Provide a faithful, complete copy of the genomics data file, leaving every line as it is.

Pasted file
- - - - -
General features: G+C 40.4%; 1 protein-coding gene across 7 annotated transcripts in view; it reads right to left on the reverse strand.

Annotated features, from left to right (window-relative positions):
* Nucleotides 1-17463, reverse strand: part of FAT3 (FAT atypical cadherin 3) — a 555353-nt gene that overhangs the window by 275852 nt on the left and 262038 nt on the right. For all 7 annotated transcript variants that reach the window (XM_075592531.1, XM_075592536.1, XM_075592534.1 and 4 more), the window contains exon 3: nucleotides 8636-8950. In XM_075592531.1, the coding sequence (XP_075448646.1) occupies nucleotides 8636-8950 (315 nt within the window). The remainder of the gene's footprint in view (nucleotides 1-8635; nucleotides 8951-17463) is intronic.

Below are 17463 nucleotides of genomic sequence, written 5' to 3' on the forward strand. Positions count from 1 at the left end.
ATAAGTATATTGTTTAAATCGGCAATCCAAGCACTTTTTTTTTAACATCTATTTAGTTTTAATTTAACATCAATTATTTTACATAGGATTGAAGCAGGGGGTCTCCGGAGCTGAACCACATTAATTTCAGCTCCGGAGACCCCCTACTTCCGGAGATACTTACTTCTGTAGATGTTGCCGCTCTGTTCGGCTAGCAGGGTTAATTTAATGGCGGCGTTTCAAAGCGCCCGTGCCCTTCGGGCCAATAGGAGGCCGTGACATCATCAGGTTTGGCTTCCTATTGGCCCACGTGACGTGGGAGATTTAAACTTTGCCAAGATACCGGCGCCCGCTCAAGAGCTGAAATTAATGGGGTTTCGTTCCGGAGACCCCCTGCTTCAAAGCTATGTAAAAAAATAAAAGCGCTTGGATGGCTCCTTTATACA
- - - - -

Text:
General features: G+C 40.4%; 1 protein-coding gene across 7 annotated transcripts in view; it reads right to left on the reverse strand.

Annotated features, from left to right (window-relative positions):
* Nucleotides 1-17463, reverse strand: part of FAT3 (FAT atypical cadherin 3) — a 555353-nt gene that overhangs the window by 275852 nt on the left and 262038 nt on the right. For all 7 annotated transcript variants that reach the window (XM_075592531.1, XM_075592536.1, XM_075592534.1 and 4 more), the window contains exon 3: nucleotides 8636-8950. In XM_075592531.1, the coding sequence (XP_075448646.1) occupies nucleotides 8636-8950 (315 nt within the window). The remainder of the gene's footprint in view (nucleotides 1-8635; nucleotides 8951-17463) is intronic.

Below are 17463 nucleotides of genomic sequence, written 5' to 3' on the forward strand. Positions count from 1 at the left end.
ATAAGTATATTGTTTAAATCGGCAATCCAAGCACTTTTTTTTTAACATCTATTTAGTTTTAATTTAACATCAATTATTTTACATAGGATTGAAGCAGGGGGTCTCCGGAGCTGAACCACATTAATTTCAGCTCCGGAGACCCCCTACTTCCGGAGATACTTACTTCTGTAGATGTTGCCGCTCTGTTCGGCTAGCAGGGTTAATTTAATGGCGGCGTTTCAAAGCGCCCGTGCCCTTCGGGCCAATAGGAGGCCGTGACATCATCAGGTTTGGCTTCCTATTGGCCCACGTGACGTGGGAGATTTAAACTTTGCCAAGATACCGGCGCCCGCTCAAGAGCTGAAATTAATGGGGTTTCGTTCCGGAGACCCCCTGCTTCAAAGCTATGTAAAAAAATAAAAGCGCTTGGATGGCTCCTTTATACA